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Green Gamble: Bill Thomas’ ‘Agriburbia’ project hasn’t taken root

BILL THOMAS: Thinks Agriburbia is a good fit for Rowan County. Photo by Nell Redmond

As it sits there now, The Farmstead in Rowan County is just another failed and abandoned subdivision.

Developers Bill Thomas and John Fletcher had high hopes in 2007, when they paid about $2.5 million for the 120 acres in Granite Quarry, about 40 miles north of Charlotte.

But then the economy soured, they lost their builder and Fletcher walked away from the project in 2009.

“I ended taking the whole thing over,” said Thomas, president of Concord Builders Inc., which specializes in infrastructure construction. “It wasn’t by choice, but I never walked away from anything in my life, and I don’t plan on walking away from this.”

The Farmstead is hardly the only stalled development in the Charlotte region; empty lots and sad-looking, half-finished communities are scattered everywhere.

But what makes The Farmstead unique is that Thomas is banking on a new subdivision design called Agriburbia to help get his development off the ground.

At its most basic, Agriburbia means using open space around a subdivision for agriculture. The approach calls for communities to have an organic, commercial farm run by a professional farmer who is paid by the homeowners association.

The HOA in turn provides fruits and vegetables to the neighborhood and also sells the crops to local restaurants and stores as a source of revenue. In addition, residents have the option to have a “micro-farm” that’s on their own lot and that they can maintain themselves or turn the job over to the community’s farmer. Homeowners can sell their produce to the community’s supply chain, keep it for themselves or both.

The concept isn’t really new. It harkens to hippy communes and taps into the current popularity of environmental sustainability and new urbanism.

It is the first time these concepts have been packaged and sold as a type of template for mixed-use developments.

But there’s just one catch: It hasn’t been done yet.

If The Farmstead were to come to fruition, it would be the first Agriburbia subdivision in the country. And, Thomas said, that’s part of the appeal right there.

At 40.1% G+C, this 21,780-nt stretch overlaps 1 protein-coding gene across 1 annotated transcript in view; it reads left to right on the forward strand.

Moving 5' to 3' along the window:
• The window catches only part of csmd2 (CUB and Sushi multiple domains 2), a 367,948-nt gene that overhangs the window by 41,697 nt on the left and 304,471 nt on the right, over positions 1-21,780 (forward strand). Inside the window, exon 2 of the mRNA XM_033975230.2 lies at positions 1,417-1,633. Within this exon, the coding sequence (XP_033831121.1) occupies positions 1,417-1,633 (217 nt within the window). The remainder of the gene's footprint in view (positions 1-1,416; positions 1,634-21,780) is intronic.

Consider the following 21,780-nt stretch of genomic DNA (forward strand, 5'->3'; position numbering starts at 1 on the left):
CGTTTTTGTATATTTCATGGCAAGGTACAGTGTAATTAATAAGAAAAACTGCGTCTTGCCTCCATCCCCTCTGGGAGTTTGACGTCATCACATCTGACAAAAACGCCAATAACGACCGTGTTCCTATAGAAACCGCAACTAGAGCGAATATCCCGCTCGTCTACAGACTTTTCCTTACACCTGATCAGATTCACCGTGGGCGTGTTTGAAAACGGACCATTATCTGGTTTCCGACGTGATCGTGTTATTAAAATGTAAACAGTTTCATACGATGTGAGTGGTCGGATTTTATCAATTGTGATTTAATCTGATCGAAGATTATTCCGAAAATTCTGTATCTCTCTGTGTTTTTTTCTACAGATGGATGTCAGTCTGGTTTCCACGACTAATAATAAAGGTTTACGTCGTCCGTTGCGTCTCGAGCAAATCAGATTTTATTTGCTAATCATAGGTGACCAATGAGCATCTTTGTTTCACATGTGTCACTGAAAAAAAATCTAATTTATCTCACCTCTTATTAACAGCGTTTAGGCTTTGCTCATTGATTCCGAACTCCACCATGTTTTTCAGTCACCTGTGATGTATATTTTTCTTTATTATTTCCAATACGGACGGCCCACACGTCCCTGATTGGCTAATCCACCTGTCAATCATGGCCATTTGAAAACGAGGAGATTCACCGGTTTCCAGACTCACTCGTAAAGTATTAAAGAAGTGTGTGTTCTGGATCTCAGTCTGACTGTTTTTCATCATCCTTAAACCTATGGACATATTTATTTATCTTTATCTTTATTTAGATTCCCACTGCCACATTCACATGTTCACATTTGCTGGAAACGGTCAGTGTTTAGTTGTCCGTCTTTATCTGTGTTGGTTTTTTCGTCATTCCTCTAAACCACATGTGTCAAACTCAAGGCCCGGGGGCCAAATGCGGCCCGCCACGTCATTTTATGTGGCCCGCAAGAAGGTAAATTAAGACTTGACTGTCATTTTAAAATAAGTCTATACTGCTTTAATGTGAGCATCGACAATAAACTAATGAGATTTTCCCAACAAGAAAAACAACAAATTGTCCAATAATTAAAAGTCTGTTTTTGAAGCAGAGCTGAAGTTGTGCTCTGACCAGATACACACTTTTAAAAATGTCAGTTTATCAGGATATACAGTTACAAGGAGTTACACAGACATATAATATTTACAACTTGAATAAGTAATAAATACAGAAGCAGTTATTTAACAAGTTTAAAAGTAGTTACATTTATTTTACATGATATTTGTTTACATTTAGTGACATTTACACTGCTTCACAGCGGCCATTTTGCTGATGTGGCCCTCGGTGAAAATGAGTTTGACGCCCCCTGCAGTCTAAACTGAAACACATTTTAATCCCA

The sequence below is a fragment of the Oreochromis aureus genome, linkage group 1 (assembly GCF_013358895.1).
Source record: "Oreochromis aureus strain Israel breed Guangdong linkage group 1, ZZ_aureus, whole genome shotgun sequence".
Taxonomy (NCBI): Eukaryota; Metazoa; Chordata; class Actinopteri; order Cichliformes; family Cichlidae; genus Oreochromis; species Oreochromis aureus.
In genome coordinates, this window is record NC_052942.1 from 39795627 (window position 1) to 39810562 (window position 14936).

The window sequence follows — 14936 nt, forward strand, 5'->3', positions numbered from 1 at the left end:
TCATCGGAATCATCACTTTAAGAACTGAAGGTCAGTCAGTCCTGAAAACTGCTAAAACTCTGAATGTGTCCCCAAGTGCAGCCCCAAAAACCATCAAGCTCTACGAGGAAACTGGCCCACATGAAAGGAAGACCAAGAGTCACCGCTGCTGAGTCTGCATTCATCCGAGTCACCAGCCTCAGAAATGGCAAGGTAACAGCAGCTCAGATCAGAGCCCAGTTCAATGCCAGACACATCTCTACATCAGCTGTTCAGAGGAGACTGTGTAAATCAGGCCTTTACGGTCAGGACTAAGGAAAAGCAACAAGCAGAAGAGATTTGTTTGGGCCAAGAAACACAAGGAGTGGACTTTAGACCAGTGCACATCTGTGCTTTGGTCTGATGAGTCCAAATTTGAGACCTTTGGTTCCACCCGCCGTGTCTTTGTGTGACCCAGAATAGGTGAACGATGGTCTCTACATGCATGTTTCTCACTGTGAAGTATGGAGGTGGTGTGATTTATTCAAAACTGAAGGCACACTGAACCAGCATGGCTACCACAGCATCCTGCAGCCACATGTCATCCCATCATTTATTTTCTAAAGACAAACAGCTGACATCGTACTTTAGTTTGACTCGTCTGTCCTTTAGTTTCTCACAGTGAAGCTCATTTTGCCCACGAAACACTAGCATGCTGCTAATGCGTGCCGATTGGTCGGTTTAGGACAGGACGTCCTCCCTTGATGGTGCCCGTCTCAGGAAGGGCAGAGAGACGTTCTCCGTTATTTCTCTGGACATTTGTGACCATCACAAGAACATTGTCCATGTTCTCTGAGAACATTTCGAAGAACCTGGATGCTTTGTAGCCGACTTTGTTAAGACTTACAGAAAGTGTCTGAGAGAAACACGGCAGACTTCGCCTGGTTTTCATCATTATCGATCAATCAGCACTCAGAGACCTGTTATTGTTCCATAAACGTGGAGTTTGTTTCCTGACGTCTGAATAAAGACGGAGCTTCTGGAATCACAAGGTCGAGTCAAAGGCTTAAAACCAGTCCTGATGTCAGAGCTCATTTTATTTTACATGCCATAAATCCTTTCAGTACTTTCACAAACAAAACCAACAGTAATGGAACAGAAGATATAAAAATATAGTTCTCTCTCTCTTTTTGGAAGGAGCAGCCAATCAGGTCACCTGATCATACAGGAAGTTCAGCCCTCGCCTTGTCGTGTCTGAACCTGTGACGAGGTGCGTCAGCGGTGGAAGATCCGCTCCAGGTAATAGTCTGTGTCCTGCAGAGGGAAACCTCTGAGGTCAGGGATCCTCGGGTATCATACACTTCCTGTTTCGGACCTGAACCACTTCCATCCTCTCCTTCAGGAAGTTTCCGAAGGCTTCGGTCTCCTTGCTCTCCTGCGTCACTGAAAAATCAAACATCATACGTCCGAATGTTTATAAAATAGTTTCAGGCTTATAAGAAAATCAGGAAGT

“We needed something different, and this sounded like a great idea,” he said. “I think we can make it work.”

Golden, Colo., geologist and urban planner Matthew Redmond trademarked the term Agriburbia in 2006. Over the past several years, he’s been touring the country, giving lectures and holding workshops about Agriburbia design.

Redmond said there are about 2,000 acres around the country in various stages of Agriburbia entitlement and planning, as well as few small Agriburbia projects, but no full-fledged communities.

“That’s the most discouraging part about the whole situation,” he said. “Even good ideas aren’t getting funded in this economy.”

In 2009, while making the rounds on the lecture circuit, Redmond made a stop at North Carolina State University in Raleigh. There he met Craig George, a principal at DPR Associates, a landscape architecture and civil engineering firm in Charlotte.

George had been working with Thomas on The Farmstead since its inception and had designed it as a conventional subdivision, with a clubhouse and pool. But since it had stalled, he thought the Agriburbia concept might be just what it needed.

George predicts a time in the not-too-distant future when Agriburbia communities are as popular as golf course communities. And he said they have similarities: Like golf courses, the gardens would serve as an amenity and moneymaking enterprise. He also says the concept is cost-effective compared with traditional high-end neighborhoods that have expensive landscape contracts and communal space that has to be maintained.

“With Agriburbia you’re taking that money and putting it into something that produces food and makes money,” George said. “The Farmstead is definitely a trailblazing project. Unfortunately, it hasn’t really gained momentum because of the economic conditions. But I think it’s only a matter of time.”